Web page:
How many miles can a GMC Terrain last? When you’re in the market for a new or second-hand Terrain, that’s, of course, a very reasonable question to ask. After all, you’re probably looking to get the most bang for your buck. In this blog, we’ll look at this question in great detail but first, let’s start with a quick answer:
On average, a GMC Terrain lasts between 200.000 – 220.000 miles. A Terrain needs to go to the garage for unscheduled repairs about 0.26 times per year, with a 17% chance of severe problems. Furthermore, Terrain owners spend an average of $558 per year on repair costs.
Having said that, we’re certainly not done. Below we’ll first explain in more detail how many miles a GMC Terrain can last. After that, we’ll also show you how much a Terrain costs per year and which production years are most and least expensive. Furthermore, we also discuss the common problems that the car can have. Read on!
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How Many Miles Can A GMC Terrain Last?
To answer this question, we have traveled to several terrains, made strenuous journeys to different sites, collected the data, and analyzed all of it to tell how many miles the Canadian/Mexican-made GMC Terrain will last. After scrutinizing all the data, we have found the highest mileage to be 255k.
In this compact SUV category, which has been recently adapted all over the automotive world, these SUVs haven’t had enough time to cross the 150k mile barrier, so that is why the 150k mile+ SUVs are at less than 3%, which we expected to see at the least. The highest mileage turns out to be 255k on average, which is not that bad at all.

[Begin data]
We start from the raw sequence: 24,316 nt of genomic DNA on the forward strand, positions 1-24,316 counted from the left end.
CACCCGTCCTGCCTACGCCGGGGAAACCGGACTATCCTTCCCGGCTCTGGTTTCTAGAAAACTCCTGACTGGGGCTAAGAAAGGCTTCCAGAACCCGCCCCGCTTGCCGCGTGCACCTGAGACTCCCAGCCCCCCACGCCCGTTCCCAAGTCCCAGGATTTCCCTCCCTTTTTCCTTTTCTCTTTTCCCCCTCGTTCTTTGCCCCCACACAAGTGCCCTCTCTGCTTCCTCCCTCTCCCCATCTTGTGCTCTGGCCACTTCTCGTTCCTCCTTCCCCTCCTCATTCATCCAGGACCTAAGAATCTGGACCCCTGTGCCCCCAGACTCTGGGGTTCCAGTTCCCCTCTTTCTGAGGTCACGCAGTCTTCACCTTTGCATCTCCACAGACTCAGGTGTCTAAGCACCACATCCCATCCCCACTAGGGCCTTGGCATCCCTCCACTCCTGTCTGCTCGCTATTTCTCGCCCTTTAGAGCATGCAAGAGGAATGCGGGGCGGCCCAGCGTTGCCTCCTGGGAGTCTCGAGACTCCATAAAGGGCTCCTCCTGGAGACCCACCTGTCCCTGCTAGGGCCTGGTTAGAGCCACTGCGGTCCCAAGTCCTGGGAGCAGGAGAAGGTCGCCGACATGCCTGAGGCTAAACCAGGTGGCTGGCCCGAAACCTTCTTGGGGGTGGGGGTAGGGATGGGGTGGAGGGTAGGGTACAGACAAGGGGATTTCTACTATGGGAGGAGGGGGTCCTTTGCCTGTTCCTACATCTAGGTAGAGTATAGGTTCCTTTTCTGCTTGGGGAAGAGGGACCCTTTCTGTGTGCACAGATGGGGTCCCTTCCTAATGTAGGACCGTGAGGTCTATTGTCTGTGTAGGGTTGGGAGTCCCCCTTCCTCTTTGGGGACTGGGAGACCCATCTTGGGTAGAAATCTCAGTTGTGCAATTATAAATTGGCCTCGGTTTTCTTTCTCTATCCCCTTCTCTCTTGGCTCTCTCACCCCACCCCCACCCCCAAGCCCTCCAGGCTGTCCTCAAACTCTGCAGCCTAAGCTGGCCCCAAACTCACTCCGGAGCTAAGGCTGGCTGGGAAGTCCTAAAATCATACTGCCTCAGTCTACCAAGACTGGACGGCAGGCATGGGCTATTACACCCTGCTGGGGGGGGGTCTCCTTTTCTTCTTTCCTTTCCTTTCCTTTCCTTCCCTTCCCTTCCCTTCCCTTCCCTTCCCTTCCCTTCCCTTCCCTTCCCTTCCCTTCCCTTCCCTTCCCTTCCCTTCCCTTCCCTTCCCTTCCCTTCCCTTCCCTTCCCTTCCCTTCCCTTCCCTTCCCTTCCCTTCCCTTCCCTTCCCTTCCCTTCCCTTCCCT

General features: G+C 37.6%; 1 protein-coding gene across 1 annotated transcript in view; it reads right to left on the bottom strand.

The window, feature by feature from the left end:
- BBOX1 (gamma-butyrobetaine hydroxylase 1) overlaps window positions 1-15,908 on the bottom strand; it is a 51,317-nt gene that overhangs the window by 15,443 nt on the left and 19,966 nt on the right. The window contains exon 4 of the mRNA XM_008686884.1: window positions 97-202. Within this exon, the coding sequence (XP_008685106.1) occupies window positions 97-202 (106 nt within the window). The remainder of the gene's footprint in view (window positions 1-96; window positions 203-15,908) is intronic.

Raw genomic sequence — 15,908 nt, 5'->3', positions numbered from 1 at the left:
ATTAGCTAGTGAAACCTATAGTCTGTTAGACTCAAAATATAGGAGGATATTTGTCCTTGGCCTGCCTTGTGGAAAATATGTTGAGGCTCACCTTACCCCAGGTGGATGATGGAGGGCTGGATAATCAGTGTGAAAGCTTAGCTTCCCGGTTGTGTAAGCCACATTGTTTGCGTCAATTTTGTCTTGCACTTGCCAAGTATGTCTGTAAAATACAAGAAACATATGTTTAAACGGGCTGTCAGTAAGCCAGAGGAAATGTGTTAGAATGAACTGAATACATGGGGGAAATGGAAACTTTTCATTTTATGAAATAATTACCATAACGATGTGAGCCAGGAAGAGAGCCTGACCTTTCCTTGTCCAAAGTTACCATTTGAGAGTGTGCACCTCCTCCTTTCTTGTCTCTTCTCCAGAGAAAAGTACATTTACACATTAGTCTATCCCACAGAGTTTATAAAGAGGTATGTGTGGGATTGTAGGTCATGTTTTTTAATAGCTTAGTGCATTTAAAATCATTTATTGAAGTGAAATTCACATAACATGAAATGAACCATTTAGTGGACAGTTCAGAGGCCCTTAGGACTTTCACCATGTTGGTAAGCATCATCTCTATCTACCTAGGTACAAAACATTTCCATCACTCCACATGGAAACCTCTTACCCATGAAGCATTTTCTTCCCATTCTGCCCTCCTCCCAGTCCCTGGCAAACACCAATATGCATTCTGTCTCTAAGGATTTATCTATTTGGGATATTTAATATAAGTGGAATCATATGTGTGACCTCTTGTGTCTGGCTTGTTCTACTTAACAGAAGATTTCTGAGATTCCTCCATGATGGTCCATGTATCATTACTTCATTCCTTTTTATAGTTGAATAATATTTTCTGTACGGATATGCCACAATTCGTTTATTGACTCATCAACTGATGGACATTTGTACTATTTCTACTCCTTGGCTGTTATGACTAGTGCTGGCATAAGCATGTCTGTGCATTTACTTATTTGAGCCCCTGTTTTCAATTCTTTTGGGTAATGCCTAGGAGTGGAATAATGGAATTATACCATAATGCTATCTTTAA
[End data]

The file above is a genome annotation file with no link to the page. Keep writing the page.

|Amount Of Miles||Percentage Of Cars|
|Cars With 150.000+||2.48%|
|Cars With 100.000 – 149.000||10.80%|
|Cars With 45.000 – 99.999||29.77%|
|Cars With 0 – 44.999||56.97%|
You can expect them to last 250k miles, and they wouldn’t go to heaven before that. GMC Terrain is like a better version of the Chevy Equinox, and the early problems that the Equinox faced are no longer an issue in the Terrain. But the transmission issue has been prevalent in models before 2014 and a bit less prevalent afterward.
More than 50% of the GMC Terrains are still at less than 45k miles, and these are the ones that you should consider buying when you are searching for one in the used market. Buying a lower-priced high mileage one would mean that you would have to spend more on repairs, and you would have to face lots of headaches on top of that.
The first test is not enough to know if this SUV is legit, so we will subject it to our rigorous testings to make sure if this SUV is worth your money or not. We
We will be looking at how it performs against competitors, how much it will cost to maintain, and how much you would have to spend on repairs.
How Reliable Is A GMC Terrain Compared To It’s Competitors?
GMC Terrain and Chevy Equinox share the same platform, so they are very similar in many ways, but the GMC Terrain is slightly better than the Chevy Equinox because it offers more luxury and comfort. The data analysis shows that Equinox could get more than 3%, which means that the GMC Terrain would have also made it only if it had more time.